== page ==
I can’t help but imagine the power and beauty of a community that saw everyone through an honor filter. What would happen if every person’s story, calling, sacrifice, gifts, and future were held in view? If people were seen as crowned with glory and coheirs with Christ? I believe conflict would be transformed, young people would be filled with vision, the elderly would be respected, teh marginalized would be empowered, adn the invisible would be seen… This community would be unlike any other – this community would be like the kingdom of heaven on earth. (Page 109)

The chapter on love takes us to the countercultural sense of agapé, or “enemy love.” It resists hate, but not in the sense of current rhetoric where “hate” and “love” are weaponised in the culture wars. Rather, Tyson would have us follow Jesus into these societal battlegrounds, with surrendering love: “The arena can be transformed again. But only if we’re ready to act on our faith” (p122). There is suffering in this type of beautiful resistance.

Our enemies hurt us. Our enemies abuse us. Our enemies do violence to us. This can cause horrific trauma and require deep healing, boundaries, and grief. Jesus, however, experienced all this suffering and still insisted on love. (Page 126)

The chapter on sacrifice counters the prevalence of unseen privilege. His exploration is both honest and gracious; he recognises the reality of privilege, but avoids language which shames in response.  Toxic privilege is rooted in fear, the answer is humility and grace. “We can serve without fear because the kingdom is a gift, not something we earn. From that position of security, we can humble ourselves without any anxiety” (p137). We are shaped by the mind of Christ in Philippians 2; where we have privilege, we give it away. “Servanthood resists privilege, and the kingdom takes root” (p141).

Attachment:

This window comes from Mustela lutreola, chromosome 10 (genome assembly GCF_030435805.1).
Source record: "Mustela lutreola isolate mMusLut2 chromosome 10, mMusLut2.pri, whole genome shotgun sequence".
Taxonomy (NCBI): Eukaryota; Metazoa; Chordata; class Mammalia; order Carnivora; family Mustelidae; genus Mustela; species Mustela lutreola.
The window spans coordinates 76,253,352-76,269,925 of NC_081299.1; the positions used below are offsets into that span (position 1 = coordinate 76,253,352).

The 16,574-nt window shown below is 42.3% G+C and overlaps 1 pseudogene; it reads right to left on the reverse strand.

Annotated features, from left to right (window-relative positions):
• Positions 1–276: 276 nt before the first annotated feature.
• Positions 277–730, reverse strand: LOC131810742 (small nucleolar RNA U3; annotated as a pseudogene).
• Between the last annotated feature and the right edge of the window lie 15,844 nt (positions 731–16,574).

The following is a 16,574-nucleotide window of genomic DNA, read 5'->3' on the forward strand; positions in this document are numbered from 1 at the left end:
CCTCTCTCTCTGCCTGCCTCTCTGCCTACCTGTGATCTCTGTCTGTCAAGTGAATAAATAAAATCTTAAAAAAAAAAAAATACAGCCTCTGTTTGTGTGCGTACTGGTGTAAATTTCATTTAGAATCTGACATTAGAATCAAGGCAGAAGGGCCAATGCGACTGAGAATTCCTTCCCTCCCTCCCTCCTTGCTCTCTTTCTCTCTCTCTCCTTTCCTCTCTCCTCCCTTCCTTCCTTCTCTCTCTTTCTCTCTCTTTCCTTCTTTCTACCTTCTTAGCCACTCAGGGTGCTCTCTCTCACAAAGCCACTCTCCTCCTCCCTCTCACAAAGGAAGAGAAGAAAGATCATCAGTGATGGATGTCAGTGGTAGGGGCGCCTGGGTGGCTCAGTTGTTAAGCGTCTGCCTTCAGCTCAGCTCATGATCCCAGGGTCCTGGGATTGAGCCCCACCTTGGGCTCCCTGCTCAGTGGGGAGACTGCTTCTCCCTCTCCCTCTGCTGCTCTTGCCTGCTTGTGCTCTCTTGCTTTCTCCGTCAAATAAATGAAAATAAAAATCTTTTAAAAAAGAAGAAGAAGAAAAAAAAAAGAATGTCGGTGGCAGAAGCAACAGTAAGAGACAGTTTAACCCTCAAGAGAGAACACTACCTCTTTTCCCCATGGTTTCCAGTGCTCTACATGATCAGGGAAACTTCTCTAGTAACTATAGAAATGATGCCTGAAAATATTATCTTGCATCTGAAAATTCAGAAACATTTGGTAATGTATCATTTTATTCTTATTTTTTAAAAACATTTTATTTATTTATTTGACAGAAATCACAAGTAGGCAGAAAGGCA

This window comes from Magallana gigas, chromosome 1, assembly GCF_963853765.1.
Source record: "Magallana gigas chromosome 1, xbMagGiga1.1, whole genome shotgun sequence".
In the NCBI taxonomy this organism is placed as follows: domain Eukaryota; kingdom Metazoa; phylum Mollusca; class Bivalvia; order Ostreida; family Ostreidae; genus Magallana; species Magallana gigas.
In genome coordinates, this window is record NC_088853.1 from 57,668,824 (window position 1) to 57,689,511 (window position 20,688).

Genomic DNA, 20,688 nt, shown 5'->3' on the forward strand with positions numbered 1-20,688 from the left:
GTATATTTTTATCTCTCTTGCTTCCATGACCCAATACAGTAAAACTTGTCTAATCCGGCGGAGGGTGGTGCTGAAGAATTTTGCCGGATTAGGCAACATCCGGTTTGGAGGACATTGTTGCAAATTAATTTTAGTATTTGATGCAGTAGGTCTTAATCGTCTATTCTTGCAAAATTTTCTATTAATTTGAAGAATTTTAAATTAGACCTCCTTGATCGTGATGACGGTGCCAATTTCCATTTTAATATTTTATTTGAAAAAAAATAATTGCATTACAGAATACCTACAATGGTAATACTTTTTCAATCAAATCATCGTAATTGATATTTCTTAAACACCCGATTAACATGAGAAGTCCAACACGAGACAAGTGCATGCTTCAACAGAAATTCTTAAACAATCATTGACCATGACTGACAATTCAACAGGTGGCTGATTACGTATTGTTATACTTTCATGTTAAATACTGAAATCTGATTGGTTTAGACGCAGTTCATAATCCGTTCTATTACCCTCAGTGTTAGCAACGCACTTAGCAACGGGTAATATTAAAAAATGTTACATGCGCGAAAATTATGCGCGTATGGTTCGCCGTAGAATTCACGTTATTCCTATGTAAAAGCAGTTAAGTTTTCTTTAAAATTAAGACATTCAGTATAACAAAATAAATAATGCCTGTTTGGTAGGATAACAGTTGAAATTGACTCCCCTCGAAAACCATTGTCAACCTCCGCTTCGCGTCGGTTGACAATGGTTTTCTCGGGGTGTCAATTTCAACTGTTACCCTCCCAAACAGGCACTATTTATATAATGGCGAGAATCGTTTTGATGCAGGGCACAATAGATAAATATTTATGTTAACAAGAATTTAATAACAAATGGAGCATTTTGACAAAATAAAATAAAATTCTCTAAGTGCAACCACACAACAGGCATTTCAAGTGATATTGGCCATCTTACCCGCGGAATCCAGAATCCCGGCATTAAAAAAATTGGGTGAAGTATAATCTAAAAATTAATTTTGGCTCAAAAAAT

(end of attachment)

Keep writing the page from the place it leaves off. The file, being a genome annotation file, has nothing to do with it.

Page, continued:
Jesus redefined greateness as the distribution of our unearned cultural advantage on behalf of others. Rather than fighting over rights and responsibilities, Jesus calls us to redirect our privilege for others. (Page 139)

And finally, the chapter on celebration is a resistance to cynicism. The sentiment of pointlessness is pervasive in our community, and our churches.  I certainly encounter it, not just in myself, but in a younger generation; what have we bequeathed?  They are  launching from the nest into a cloud streaked with GFC, climate crisis, and pandemic. The answer is not pesudo-idealism, the “telling of positive anecdotes that will makes us feel better” (p144). The answer is hope, in the service of a “joyful God” in which we put our confidence, including confidence in his truth (p150).

Jesus insisted that the work of God demands celebration. He is in the world, bringing good news, welcoming the outsider, restoring the lost, binding up the broken. The question is, Will we join the feast or issue excuses? (Page 155)